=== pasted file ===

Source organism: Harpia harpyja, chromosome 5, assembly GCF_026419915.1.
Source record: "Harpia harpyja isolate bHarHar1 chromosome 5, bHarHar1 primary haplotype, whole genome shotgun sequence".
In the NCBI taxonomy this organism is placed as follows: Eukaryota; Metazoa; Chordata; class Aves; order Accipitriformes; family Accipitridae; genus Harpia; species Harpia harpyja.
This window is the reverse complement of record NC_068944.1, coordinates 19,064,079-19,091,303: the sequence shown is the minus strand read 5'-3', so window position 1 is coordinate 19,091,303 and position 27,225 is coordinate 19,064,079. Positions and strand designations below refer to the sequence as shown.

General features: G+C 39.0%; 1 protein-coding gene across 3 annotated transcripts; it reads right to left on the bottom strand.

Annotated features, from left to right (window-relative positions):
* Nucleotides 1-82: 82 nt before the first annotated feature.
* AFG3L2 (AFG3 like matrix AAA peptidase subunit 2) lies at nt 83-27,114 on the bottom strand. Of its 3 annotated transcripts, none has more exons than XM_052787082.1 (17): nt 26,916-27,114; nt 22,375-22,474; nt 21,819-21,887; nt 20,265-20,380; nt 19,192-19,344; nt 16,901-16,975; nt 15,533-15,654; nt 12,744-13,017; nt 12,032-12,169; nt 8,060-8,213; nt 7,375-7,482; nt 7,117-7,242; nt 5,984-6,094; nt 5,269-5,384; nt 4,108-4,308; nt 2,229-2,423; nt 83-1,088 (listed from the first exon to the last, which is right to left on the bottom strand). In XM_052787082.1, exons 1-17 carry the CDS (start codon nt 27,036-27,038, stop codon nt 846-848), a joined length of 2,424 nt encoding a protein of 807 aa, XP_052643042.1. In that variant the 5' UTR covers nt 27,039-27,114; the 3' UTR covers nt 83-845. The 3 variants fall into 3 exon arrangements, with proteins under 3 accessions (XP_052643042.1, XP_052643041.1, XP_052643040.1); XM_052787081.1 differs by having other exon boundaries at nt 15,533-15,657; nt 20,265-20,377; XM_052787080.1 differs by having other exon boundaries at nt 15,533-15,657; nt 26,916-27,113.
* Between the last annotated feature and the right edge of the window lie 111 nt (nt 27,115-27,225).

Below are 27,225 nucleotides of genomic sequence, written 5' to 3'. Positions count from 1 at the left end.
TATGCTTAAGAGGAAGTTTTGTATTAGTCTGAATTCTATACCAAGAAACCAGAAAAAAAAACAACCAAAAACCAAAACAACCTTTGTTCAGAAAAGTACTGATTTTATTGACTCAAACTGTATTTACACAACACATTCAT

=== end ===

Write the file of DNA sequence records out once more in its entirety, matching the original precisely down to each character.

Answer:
Source organism: Harpia harpyja, chromosome 5, assembly GCF_026419915.1.
Source record: "Harpia harpyja isolate bHarHar1 chromosome 5, bHarHar1 primary haplotype, whole genome shotgun sequence".
In the NCBI taxonomy this organism is placed as follows: Eukaryota; Metazoa; Chordata; class Aves; order Accipitriformes; family Accipitridae; genus Harpia; species Harpia harpyja.
This window is the reverse complement of record NC_068944.1, coordinates 19,064,079-19,091,303: the sequence shown is the minus strand read 5'-3', so window position 1 is coordinate 19,091,303 and position 27,225 is coordinate 19,064,079. Positions and strand designations below refer to the sequence as shown.

General features: G+C 39.0%; 1 protein-coding gene across 3 annotated transcripts; it reads right to left on the bottom strand.

Annotated features, from left to right (window-relative positions):
* Nucleotides 1-82: 82 nt before the first annotated feature.
* AFG3L2 (AFG3 like matrix AAA peptidase subunit 2) lies at nt 83-27,114 on the bottom strand. Of its 3 annotated transcripts, none has more exons than XM_052787082.1 (17): nt 26,916-27,114; nt 22,375-22,474; nt 21,819-21,887; nt 20,265-20,380; nt 19,192-19,344; nt 16,901-16,975; nt 15,533-15,654; nt 12,744-13,017; nt 12,032-12,169; nt 8,060-8,213; nt 7,375-7,482; nt 7,117-7,242; nt 5,984-6,094; nt 5,269-5,384; nt 4,108-4,308; nt 2,229-2,423; nt 83-1,088 (listed from the first exon to the last, which is right to left on the bottom strand). In XM_052787082.1, exons 1-17 carry the CDS (start codon nt 27,036-27,038, stop codon nt 846-848), a joined length of 2,424 nt encoding a protein of 807 aa, XP_052643042.1. In that variant the 5' UTR covers nt 27,039-27,114; the 3' UTR covers nt 83-845. The 3 variants fall into 3 exon arrangements, with proteins under 3 accessions (XP_052643042.1, XP_052643041.1, XP_052643040.1); XM_052787081.1 differs by having other exon boundaries at nt 15,533-15,657; nt 20,265-20,377; XM_052787080.1 differs by having other exon boundaries at nt 15,533-15,657; nt 26,916-27,113.
* Between the last annotated feature and the right edge of the window lie 111 nt (nt 27,115-27,225).

Below are 27,225 nucleotides of genomic sequence, written 5' to 3'. Positions count from 1 at the left end.
TATGCTTAAGAGGAAGTTTTGTATTAGTCTGAATTCTATACCAAGAAACCAGAAAAAAAAACAACCAAAAACCAAAACAACCTTTGTTCAGAAAAGTACTGATTTTATTGACTCAAACTGTATTTACACAACACATTCAT